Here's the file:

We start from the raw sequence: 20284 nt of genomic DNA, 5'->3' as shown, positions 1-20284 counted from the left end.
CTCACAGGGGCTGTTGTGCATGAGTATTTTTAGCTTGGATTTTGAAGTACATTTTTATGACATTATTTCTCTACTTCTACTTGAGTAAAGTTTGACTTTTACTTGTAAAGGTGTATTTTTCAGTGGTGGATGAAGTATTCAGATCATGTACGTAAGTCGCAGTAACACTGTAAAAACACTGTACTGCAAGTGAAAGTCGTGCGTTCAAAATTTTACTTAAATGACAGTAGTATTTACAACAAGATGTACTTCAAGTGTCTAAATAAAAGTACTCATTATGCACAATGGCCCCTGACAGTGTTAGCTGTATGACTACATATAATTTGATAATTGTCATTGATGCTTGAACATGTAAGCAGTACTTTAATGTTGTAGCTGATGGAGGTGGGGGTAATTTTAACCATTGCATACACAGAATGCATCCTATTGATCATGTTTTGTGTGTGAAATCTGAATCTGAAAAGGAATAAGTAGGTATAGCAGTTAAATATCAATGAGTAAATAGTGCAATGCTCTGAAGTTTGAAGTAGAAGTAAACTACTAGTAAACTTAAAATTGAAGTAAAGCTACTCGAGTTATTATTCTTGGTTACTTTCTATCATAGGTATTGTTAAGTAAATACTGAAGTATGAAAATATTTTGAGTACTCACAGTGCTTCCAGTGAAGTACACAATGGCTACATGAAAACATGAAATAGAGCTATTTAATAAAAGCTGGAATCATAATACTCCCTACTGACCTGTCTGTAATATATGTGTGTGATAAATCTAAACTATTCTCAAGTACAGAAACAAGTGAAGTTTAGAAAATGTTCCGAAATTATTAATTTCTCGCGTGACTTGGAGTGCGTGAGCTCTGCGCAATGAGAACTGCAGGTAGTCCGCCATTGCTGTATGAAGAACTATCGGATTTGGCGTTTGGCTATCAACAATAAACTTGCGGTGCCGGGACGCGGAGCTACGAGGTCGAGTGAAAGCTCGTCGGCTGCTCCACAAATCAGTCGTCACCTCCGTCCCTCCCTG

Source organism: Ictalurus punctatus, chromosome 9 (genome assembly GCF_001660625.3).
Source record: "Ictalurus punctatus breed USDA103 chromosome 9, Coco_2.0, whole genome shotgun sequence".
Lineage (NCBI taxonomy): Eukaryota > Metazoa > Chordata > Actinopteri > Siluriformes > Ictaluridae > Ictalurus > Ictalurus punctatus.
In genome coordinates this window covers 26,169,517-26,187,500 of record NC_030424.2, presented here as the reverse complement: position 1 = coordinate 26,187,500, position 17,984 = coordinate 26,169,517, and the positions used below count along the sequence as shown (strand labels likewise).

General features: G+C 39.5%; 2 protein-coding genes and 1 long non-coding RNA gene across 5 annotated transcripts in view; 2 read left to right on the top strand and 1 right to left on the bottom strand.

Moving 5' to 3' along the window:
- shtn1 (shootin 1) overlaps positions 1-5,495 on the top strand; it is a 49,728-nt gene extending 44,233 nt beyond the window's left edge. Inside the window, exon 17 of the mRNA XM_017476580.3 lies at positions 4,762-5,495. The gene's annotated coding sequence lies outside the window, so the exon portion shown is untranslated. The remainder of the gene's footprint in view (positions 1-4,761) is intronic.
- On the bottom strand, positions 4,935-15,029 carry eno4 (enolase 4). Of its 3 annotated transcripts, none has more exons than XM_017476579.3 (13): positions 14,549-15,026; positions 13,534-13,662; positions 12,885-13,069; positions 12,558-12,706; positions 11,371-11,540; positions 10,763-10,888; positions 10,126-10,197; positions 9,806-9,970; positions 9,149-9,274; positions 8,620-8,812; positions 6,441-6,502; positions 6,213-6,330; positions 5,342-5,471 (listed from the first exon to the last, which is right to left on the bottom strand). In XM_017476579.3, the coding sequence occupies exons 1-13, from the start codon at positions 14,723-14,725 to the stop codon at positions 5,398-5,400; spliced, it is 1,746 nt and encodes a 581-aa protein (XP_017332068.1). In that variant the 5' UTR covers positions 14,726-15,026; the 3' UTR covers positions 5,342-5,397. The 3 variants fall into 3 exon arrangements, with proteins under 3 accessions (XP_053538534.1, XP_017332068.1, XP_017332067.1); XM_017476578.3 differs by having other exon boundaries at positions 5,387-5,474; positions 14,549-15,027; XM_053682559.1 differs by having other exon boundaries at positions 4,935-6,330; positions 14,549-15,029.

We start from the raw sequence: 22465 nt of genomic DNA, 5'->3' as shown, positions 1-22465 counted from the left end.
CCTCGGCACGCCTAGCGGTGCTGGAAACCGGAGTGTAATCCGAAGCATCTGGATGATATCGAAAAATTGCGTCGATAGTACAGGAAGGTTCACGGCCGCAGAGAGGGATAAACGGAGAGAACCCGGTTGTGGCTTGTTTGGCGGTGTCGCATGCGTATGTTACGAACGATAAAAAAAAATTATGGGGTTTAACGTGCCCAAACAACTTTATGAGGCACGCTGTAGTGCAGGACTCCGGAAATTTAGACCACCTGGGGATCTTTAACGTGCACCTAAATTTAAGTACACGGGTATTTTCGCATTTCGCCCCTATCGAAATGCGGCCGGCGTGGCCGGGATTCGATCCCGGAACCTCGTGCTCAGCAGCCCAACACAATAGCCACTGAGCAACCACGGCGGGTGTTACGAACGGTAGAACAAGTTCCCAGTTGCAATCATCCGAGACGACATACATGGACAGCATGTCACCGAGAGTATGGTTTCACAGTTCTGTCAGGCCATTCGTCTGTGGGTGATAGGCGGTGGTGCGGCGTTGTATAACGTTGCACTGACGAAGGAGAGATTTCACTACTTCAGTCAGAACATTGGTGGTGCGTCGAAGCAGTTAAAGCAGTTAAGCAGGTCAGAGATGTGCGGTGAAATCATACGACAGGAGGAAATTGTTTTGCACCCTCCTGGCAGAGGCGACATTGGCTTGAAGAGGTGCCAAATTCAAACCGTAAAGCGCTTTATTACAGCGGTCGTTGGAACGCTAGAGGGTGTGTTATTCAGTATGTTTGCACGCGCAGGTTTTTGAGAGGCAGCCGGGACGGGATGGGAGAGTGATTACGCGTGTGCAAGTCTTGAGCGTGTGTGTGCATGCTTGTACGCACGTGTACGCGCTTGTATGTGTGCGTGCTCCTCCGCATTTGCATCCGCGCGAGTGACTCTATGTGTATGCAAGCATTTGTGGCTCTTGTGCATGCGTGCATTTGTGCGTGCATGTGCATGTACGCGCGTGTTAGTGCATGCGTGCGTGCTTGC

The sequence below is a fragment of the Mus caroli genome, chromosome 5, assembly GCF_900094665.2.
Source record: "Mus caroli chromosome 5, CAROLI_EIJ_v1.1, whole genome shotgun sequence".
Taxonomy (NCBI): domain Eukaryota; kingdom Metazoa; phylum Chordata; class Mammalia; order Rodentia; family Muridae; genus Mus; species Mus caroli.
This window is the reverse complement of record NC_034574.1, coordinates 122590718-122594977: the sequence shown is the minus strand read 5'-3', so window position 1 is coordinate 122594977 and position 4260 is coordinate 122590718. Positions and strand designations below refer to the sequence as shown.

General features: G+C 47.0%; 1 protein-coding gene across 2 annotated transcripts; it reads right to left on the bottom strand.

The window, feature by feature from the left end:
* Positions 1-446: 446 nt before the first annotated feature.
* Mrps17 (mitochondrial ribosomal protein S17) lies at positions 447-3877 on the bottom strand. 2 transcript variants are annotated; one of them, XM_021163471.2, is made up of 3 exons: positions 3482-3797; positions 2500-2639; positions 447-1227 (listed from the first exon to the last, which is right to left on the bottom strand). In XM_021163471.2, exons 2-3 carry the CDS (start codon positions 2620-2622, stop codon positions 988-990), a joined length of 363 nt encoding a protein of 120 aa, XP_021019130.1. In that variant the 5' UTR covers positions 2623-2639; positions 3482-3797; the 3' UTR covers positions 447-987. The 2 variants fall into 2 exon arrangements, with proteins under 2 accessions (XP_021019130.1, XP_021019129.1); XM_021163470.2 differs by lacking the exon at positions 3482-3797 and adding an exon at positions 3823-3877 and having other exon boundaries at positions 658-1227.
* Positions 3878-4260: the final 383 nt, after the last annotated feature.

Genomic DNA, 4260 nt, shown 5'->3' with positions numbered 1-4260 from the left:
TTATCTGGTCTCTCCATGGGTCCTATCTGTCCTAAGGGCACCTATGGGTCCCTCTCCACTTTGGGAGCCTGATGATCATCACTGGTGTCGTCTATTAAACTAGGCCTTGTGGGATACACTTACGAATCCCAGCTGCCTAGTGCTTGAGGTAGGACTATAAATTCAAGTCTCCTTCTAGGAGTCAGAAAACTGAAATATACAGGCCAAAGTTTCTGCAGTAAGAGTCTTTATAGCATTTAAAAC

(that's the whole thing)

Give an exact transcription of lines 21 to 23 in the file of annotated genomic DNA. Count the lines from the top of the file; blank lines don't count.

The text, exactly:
* Positions 3878-4260: the final 383 nt, after the last annotated feature.

Genomic DNA, 4260 nt, shown 5'->3' with positions numbered 1-4260 from the left:
TTATCTGGTCTCTCCATGGGTCCTATCTGTCCTAAGGGCACCTATGGGTCCCTCTCCACTTTGGGAGCCTGATGATCATCACTGGTGTCGTCTATTAAACTAGGCCTTGTGGGATACACTTACGAATCCCAGCTGCCTAGTGCTTGAGGTAGGACTATAAATTCAAGTCTCCTTCTAGGAGTCAGAAAACTGAAATATACAGGCCAAAGTTTCTGCAGTAAGAGTCTTTATAGCATTTAAAAC